People who contract Covid-19 are more likely to suffer severe symptoms if they have been exposed to air pollution for long periods.
A study found that people who live in places where there are high levels of the atmospheric pollutant nitrogen dioxide had higher chances of ending up in intensive care units (ICUs) or of needing mechanical ventilation after they had caught Covid.
Nitrogen dioxide is released into the atmosphere when fossil fuels are burned, and the gas is known to have harmful effects on people’s lungs. In particular, endothelial cells – which form a thin membrane lining the inside of the heart and blood vessels – become damaged, and this inhibits the transfer of oxygen from inhaled breath to a person’s blood.
“Our results show a positive association between long-term nitrogen dioxide exposure and Covid-19 fatality and Covid-19 incidence rate,” said the team of German researchers, who were led by Susanne Koch, of Universitätsmedizin Berlin, a large teaching hospital.
Scientists had previously made links between Covid and air pollution, but few studies have concentrated on cases that were particularly severe or on underlying health conditions in those affected by the disease.
Koch and her team used air pollution data to calculate average levels of nitrogen dioxide for each county in Germany. The highest was found in Frankfurt, while the lowest was experienced in Suhl, a small county in Thuringia, the group revealed in its report, which was presented last week to Euroanaesthesia, the annual meeting of the European Society of Anaesthesiology and Intensive Care in Milan.
The group also studied data on how many Covid patients in German hospitals had required ICU treatment and mechanical ventilation during one month in 2020. These figures were adjusted for other factors, such as pre-existing health conditions.
After analysing their results, the team reported that on average, 28 ICU beds and 19 ventilators were needed for Covid patients in each of the 10 counties that had the lowest long-term nitrogen dioxide exposure. These figures contrasted with an average of 144 ICU beds and 102 ventilators needed in the 10 counties with the highest long-term exposure.
The research has worrying implications. In the UK, 75% of urban areas in 2019 had illegal levels of air pollution, underscoring the fact that the British government has made almost no progress on legal obligations that should have been met in 2010. During lockdown, there was a temporary decrease in nitrogen in some areas. However, traffic and pollution are returning to past levels in many towns and cities.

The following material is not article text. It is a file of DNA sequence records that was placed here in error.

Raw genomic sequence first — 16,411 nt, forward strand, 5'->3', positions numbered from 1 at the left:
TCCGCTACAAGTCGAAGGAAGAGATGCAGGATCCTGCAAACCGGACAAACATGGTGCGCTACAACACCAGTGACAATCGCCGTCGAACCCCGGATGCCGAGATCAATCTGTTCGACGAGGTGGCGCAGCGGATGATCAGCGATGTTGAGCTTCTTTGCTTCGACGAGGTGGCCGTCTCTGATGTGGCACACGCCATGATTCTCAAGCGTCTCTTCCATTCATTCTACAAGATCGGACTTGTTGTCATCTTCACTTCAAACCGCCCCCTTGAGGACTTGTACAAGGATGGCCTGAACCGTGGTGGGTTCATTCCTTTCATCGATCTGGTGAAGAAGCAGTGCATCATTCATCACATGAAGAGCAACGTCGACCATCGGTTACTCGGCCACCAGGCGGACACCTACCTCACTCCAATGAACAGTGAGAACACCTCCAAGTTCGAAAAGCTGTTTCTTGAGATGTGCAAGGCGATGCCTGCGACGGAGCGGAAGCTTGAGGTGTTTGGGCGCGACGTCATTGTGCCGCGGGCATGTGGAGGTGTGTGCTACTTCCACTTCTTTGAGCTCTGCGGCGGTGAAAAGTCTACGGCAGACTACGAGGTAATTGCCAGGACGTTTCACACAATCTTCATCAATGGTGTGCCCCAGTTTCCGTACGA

According to the Royal College of Physicians, air pollution causes the equivalent of 40,000 early deaths a year, and has been linked to cancer, asthma, stroke and heart disease, diabetes, obesity and changes linked to dementia. Now evidence is mounting that Covid should be added to this list.
The German study did not prove a causative relationship between air pollution and severe Covid, the researchers admitted. However, they did suggest a plausible causal link that could explain the relationship between severe Covid and levels of nitrogen dioxide in the atmosphere.
Coronavirus is known to bind to the Ace-2 receptor when it enters cells after infecting a person. This receptor has many key roles, one of which involves helping the body to regulate levels of angiotensin II, a protein that increases inflammation. In other words, Ace-2 helps to put the brakes on inflammation.
However, when Covid binds to Ace-2, these brakes are removed. It is also known that air pollution causes a similar release of controls over angiotensin II. So the combination of Covid and long-term air pollution exposure would lead to more severe inflammation, more severe Covid and more need for ICUs and mechanical ventilation, the team argued.
“Exposure to ambient air pollution can contribute a range of other conditions, including heart attacks, strokes, asthma and lung cancer, and will continue to harm health long after the Covid-19 pandemic ends,” added Koch. “A transition to renewable energy, clean transportation and sustainable agriculture is urgently needed to improve air quality. Reducing emissions won’t just help to limit climate crisis, it will improve the health and the quality of life of people around the world.”